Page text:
Schizophrenia and drinking beer

Rena Community Member
  • My son is 33 years old. He has schizophrenia and he drinks 4-8 beers a night and then at midnight takes his medication. I can deal with the mental illness. I have taught family to family classes and had a support group in the past, but, I can't deal with the drinking. He doesn't get mean or anything, he just starts talking to everyone around him and saying things that doesn't make sense. I have dealt with his illness since 1996, and I am just tired and worn thin. I do not have any other help, his 2 sisters try to avoid him, his dad is not of any help whatsoever. His dad says he drinks to get rid of the voices. When I ask my son why he drinks he says because he likes the taste.  On weekends when he has his 10 yr. old daughter, he doesn't drink at all, but, Sun. night it's a 8-9 beer night. I am frustrated and he doesn't want me to talk to him about it.  He says he enjoys it and he is ok, that he doesn't have a problem. His Dr. has told him he should not drink, but he does anyway. I have been to alenon also. His mental illness is very well controlled when he is not drinking. Yes, he takes his medication as prescribed without a problem.  Help with any suggestions would be appreciated.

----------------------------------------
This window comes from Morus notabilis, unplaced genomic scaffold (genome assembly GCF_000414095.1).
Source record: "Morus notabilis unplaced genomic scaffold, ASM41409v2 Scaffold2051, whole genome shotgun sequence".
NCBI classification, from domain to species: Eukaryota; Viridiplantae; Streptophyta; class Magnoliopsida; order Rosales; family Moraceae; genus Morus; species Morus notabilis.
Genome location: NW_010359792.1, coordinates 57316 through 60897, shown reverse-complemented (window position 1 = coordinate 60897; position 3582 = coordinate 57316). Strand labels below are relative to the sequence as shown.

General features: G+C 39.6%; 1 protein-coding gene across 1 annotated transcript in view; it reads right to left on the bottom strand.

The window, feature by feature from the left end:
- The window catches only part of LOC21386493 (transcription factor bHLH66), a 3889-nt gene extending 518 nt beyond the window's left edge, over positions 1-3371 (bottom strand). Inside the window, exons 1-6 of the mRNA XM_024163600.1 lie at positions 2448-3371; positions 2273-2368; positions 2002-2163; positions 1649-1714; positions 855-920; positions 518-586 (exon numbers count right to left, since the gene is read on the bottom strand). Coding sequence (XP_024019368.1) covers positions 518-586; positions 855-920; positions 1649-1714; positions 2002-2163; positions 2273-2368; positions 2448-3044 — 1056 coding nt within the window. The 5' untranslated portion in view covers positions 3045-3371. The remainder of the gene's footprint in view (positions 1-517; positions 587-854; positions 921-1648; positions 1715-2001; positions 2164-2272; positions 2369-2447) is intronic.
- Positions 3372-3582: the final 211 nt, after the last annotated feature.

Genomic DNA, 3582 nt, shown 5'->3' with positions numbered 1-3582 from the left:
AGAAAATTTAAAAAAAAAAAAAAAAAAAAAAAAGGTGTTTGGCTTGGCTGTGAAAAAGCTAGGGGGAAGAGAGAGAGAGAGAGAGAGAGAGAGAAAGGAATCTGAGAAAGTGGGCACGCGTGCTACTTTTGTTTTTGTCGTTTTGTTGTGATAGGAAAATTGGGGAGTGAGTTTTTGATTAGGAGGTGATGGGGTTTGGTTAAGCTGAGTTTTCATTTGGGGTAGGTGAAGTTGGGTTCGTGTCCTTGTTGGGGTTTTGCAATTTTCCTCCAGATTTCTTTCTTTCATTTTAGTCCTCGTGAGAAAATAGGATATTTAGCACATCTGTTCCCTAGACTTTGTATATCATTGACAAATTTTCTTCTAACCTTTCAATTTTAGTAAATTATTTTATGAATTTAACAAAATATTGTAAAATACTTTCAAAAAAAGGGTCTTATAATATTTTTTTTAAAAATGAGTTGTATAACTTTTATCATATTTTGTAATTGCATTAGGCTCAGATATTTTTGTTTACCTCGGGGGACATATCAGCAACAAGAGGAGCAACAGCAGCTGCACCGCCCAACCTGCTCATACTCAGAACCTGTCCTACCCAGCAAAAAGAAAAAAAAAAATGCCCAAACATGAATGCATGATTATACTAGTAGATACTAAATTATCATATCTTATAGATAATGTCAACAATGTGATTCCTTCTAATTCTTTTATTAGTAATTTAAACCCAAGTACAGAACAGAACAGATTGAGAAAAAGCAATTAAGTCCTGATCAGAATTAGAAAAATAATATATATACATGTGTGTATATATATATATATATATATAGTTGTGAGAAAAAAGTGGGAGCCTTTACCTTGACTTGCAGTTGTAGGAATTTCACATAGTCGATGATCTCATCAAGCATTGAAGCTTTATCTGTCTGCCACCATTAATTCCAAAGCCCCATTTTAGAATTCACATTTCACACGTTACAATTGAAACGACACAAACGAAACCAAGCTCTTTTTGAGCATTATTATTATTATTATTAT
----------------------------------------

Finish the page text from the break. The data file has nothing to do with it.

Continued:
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Published On: December 29, 2007
9 Comments
  • Anonylou
    Jul. 18, 2015